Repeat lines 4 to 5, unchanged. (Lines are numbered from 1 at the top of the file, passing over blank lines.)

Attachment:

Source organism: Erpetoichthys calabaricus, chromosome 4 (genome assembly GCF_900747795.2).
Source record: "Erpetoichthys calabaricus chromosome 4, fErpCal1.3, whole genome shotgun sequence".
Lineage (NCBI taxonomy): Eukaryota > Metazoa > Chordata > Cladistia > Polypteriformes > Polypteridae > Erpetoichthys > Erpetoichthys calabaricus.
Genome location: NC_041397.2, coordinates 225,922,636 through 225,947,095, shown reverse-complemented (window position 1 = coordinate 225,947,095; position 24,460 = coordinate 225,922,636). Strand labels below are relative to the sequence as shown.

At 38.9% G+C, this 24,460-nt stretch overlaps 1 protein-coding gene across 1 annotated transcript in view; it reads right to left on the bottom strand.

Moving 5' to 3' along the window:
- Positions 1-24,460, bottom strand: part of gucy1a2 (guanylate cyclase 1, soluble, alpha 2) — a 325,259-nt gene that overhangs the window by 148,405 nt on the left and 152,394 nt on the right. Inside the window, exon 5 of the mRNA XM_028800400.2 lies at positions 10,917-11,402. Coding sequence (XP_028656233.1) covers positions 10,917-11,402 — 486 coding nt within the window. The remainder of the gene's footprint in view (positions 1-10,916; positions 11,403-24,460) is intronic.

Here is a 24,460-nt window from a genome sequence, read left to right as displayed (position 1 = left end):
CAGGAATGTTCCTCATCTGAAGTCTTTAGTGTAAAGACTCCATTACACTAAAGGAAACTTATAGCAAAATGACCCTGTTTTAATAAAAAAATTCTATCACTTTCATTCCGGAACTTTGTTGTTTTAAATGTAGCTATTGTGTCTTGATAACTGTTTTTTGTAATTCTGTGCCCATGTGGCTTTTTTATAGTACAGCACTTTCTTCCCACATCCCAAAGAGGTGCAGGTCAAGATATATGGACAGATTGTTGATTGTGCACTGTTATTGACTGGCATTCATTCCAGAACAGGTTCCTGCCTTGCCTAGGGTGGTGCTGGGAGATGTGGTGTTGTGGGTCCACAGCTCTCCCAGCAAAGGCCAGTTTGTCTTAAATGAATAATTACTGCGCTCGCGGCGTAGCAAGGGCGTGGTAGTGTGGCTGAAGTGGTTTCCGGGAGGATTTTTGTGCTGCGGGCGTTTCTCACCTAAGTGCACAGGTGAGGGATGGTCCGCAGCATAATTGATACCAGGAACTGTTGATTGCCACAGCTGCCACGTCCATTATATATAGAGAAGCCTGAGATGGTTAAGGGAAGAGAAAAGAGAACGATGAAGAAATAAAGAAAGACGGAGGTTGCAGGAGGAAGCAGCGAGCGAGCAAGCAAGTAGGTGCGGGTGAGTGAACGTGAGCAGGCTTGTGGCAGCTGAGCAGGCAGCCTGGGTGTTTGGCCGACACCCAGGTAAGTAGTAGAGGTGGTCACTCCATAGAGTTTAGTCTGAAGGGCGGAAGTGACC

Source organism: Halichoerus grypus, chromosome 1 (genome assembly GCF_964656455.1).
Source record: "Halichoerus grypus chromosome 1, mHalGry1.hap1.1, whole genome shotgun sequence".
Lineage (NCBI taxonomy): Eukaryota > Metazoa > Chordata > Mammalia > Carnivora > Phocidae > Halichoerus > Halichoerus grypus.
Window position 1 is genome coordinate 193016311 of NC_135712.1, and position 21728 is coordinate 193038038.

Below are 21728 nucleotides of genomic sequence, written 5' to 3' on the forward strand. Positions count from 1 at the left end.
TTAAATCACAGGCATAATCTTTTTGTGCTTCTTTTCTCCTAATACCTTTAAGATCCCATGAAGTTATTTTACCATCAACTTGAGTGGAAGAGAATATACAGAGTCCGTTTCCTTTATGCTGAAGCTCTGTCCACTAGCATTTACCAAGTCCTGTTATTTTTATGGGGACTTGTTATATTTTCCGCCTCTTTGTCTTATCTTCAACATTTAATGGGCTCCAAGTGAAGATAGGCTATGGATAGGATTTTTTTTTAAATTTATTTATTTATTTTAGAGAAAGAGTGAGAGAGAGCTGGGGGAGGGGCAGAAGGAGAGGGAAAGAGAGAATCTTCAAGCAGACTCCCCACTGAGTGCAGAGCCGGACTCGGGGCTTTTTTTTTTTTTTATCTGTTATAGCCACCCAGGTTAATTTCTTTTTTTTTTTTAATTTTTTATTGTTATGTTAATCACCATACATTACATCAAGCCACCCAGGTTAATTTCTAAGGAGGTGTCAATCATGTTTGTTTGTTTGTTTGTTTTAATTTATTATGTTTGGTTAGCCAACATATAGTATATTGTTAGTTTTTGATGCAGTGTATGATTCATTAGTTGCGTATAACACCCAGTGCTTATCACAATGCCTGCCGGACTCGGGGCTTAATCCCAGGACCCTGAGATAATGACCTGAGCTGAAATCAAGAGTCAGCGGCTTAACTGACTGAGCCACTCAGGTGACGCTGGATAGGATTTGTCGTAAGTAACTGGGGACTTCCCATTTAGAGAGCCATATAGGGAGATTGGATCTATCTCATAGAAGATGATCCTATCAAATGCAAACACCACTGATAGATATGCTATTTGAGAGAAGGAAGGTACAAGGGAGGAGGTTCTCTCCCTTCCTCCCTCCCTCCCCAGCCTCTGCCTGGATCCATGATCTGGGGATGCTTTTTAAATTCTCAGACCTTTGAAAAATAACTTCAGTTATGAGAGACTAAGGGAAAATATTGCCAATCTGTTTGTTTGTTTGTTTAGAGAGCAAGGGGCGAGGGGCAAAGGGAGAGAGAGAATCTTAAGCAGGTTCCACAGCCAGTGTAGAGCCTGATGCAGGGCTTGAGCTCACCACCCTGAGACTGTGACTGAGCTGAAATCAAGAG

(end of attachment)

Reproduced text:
Genome location: NC_041397.2, coordinates 225,922,636 through 225,947,095, shown reverse-complemented (window position 1 = coordinate 225,947,095; position 24,460 = coordinate 225,922,636). Strand labels below are relative to the sequence as shown.

At 38.9% G+C, this 24,460-nt stretch overlaps 1 protein-coding gene across 1 annotated transcript in view; it reads right to left on the bottom strand.